Most reportable data breaches are a result of human error. By focusing on understanding online human behaviour and an organisations culture, Mazars can help you to design engaging and practical cyber policies, deliver education and implement effective work practices that reduce cyber risk.
Why is human behaviour a threat to cyber security?
Organisations face a wide range of cyber threats from hackers, disgruntled staff members and individuals who are often unaware of how their risky online behaviour could result in a costly compromise of customer, staff or company information.
Examples of human cyber risks include (but are not limited to):
Clicking on links or attachments in suspicious scam or phishing emails; or
Accidentally sending personal data via email to the wrong person
Hackers are well aware of human vulnerability and use clever phishing tactics to trick people into helping them obtain unauthorised access to company systems and information and no industry is immune from cyber attacks.
Lack of investment in cyber security policies, training and awareness
Organisations tend to invest resources in security technical measures (e.g. firewalls, patching, vulnerability scanning, anti-virus software and penetration testing, etc) to protect critical assets, but often overlook the importance of implementing effective organisational measures (policies, awareness and training). This is evident through:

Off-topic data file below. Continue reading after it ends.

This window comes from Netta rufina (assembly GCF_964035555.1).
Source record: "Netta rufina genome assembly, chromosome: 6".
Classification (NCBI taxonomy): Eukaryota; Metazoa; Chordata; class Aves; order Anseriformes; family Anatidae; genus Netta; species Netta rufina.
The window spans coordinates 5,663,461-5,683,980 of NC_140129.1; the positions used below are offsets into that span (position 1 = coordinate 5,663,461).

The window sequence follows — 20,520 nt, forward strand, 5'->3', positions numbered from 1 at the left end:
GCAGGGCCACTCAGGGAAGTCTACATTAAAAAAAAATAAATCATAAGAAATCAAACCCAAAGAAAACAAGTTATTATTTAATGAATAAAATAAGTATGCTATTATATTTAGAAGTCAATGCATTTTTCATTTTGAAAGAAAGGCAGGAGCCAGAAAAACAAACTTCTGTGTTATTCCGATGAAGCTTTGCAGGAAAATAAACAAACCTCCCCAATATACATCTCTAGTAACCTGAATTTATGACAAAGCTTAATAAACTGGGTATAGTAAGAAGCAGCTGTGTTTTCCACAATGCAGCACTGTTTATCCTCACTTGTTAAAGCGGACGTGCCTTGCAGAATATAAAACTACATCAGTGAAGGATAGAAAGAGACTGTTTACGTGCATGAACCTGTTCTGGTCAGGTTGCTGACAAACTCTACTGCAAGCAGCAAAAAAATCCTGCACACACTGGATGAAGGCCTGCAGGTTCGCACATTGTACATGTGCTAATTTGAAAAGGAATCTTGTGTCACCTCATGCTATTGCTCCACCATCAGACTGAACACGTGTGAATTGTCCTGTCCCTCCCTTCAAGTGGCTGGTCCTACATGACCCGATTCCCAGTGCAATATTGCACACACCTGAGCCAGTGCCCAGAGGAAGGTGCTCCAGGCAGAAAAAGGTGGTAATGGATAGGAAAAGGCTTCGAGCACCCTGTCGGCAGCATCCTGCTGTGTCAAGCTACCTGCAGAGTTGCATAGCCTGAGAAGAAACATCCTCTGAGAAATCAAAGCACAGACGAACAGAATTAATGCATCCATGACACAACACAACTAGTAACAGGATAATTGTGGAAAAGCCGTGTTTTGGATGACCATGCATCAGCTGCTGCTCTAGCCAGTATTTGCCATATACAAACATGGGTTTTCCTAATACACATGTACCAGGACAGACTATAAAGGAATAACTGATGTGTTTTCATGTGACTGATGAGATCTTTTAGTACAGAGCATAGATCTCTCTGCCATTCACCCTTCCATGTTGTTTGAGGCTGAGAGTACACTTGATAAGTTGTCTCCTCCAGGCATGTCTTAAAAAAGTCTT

Policies: No cyber company policy exists or has been published. If a cyber policy exists it’s overly technical, out-of-date and difficult for staff to understand
Training and awareness: Staff have not been trained or tested on their understanding of the cyber policy, external cyber threats and risks; and
Roles and responsibilities: In the event of a data breach, senior management or staff members may not be clear on their role in following incident response procedures
How can Mazars help you drive the necessary change?
Case study - Security culture for Chill Insurance
Sarah Hipkin Head of Technology Consulting - Dublin
Organisations must develop a cyber strategy and culture that considers the human element if they are to minimise the associated financial, legal and reputational consequences of potential security breaches, writes Sarah Hipkin.
It has been almost three years since the GDPR came fully into force, and it feels like we have achieved a lot. Still, the challenges of greater digitisation coupled with increased awareness of the topic by people have resulted in no easing of the workload for organisations and data protection teams.